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Review: 2015 Crafter’s market


First, the facts:

Title: 2015 Crafter’s Market: How to Sell Your Crafts and Make a Living

Editor: Kelly M. Biscopink, Editor

Published by: Fons & Porter, 2014

Pages: 331

Type: Reference


  • Business Basics
  • Articles and Interviews
  • Market Listings (Industry Shows, Shows and Fairs, Online Marketplaces, Book Publishers, Magazines, Communities)
  • Indexes
KS: 2015 Crafter's Market

The In-Depth Look:

You know that “crafts” are big when they get their own marketplace book.

As a writer, I’ve been using the essential “Writer’s Market” for years to help determine where and what kind of stories I should submit. There are similar references for photographers, illustrators, agents … anyone who needs a reference on where they can sell their stuff.

But until now, there was no similar source available for crafters.

Really, it’s not surprising that Crafters are finally joining the group, though, because making and selling crafts is big business these days. And so F+W brings us the “1st annual edition” of a really fabulous reference for people making and selling their crafts.

The editor says in her introduction that, “For those crafters who want to turn their passion into their business, this book is both a starting point and a research tool. A section of articles from crafty professionals provides insight, tips and advice into business-related subjects such as branding, packaging, social media, publishing and copyright. This shrewd business advice is sprinkled with personal stories from the front lines of craft business ownership. The writers featured in this first edition of Crafter’s Market are thrilled to help up-and-coming craft professionals start, build and grow their business, and their advice will certainly help new business owners avoid some common mistakes.

As she says, the bulk of this book is listings–shows, magazines, book publishers, online marketplaces and so on. Places you can sell your stuff (and nobody can deny that that is one of the key elements to a successful craft business). The listings are broken out by category, but the indexes helpfully re-sort things for you by region or by craft. So, if you make jewelry and live in Indiana, for example, you can narrow down your list of likely craft shows without having to weed out events like the Maryland Sheep & Wool festival that don’t fit your niche.

Seriously, this is a fabulous reference book. Most people know at least some of the shows and markets available for their own particular niche. They might know about online communities to help spread the word, but nobody knows all of them. (Because, really, is that even possible?) A complete resource that tells you about shows you didn’t know about is going to be more than just a little helpful.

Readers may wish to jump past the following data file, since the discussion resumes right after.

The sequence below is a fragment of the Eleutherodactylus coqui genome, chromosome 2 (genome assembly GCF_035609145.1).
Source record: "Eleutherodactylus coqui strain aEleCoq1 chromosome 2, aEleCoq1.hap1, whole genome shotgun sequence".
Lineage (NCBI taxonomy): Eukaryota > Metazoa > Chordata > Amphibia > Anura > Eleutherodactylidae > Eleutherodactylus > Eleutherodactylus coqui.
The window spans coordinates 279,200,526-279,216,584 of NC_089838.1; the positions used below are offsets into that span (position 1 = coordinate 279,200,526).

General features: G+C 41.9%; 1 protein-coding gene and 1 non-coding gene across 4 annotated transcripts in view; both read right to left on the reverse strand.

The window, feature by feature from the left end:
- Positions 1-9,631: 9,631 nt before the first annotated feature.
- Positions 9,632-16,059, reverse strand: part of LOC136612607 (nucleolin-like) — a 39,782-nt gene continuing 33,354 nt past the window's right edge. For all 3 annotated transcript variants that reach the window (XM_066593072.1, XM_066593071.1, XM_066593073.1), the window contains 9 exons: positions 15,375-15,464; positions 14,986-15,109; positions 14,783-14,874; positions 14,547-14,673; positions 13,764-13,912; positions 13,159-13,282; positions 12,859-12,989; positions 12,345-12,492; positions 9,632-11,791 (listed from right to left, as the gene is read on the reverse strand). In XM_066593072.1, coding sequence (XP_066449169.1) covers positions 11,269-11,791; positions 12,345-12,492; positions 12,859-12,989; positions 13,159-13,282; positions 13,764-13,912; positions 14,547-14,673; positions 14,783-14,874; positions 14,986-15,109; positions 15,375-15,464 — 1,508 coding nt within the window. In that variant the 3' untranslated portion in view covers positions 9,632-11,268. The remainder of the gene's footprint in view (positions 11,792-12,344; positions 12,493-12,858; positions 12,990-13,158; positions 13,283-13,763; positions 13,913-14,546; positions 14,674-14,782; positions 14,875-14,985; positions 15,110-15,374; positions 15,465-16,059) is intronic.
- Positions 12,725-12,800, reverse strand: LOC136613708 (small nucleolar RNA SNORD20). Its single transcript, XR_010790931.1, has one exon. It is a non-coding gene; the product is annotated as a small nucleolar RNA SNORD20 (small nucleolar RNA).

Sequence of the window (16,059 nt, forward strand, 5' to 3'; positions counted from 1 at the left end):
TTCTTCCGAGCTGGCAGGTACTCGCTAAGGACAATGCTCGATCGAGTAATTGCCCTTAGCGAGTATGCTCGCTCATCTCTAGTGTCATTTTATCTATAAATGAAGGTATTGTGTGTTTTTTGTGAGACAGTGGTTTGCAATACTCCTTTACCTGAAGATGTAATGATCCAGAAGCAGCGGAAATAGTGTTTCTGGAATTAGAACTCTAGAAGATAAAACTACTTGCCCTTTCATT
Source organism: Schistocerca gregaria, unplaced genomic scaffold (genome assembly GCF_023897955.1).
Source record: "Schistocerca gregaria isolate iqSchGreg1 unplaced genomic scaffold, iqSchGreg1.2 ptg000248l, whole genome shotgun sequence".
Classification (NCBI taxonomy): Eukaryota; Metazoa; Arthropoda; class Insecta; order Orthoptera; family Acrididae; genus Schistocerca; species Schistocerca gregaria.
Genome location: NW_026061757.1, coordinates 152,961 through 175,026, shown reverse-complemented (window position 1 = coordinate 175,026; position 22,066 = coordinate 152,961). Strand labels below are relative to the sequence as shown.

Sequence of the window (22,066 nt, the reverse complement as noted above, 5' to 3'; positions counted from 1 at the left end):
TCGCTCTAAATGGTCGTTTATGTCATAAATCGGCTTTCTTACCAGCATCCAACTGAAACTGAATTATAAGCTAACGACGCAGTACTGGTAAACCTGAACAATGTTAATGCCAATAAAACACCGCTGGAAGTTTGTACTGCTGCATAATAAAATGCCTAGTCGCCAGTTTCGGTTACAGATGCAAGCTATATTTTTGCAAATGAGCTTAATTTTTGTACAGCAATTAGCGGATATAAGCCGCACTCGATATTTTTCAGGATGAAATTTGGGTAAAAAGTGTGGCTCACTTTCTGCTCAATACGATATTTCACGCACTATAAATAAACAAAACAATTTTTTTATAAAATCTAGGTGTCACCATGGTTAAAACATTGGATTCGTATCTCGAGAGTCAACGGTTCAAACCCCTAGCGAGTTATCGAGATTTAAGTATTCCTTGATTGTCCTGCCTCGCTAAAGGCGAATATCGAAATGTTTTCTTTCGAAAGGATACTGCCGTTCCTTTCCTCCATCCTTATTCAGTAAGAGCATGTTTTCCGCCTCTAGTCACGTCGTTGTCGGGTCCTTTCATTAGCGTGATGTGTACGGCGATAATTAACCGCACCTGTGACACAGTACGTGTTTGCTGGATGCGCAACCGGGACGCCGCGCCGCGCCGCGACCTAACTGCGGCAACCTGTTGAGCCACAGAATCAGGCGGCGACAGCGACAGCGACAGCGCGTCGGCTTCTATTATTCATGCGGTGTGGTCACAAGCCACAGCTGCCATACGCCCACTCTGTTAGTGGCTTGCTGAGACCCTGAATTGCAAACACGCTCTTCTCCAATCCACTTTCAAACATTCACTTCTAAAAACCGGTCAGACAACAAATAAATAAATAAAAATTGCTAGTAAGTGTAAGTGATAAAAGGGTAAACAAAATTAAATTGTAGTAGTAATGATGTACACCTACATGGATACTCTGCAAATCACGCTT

The business advice at the front is useful, too. This book is by no means a step-by-step legal guide–because while this book does not give legal advice, it gives helpful suggestions about the kind of legal advice you should seek out from a professional. But that’s important–if you’ve never started a business before, there are going to be zillions of things you don’t know about, so having a reference that spells out some of the things you should do is incredibly helpful.

In addition to the nitty-gritty facts, there are articles on a variety of topics–anything from creating a brand for your business, finding your niche, taking good photos to pricing your goods to writing your own craft book.

The only other book I can think of that compares to this (for knitters, at least) is Shannon Okey’s “The Knitgrrl Guide to Professional Knitwear Design,” if only because she also talks about ways to make your craft business an actual business, rather than a hobby. That book, though, focuses on making designing patterns your career. This book is all about the craft business as a whole–whether you’re selling finished products or writing articles or putting together a book or teaching classes … it’s just more inclusive. (And, of course, the Crafter’s Market is not limited to just knitters.)

Obviously this book is not just for knitters. There are listings here for jewelers, quilters, sewers, and paper-crafters as well.

The very first page promises this will be the “first annual edition,” and I couldn’t be happier about it. It’s about time we crafters had a resource like this at our fingertips!

If all this useful information sounds at all useful to you (and if you’ve got a crafting business, it certainly should, you’ll want to get a copy of this book right away!

Want to see bigger pictures? Click here.

This review copy was kindly donated by the publisher. Thank you!

My Gush: It’s about time crafters had such a great resource.

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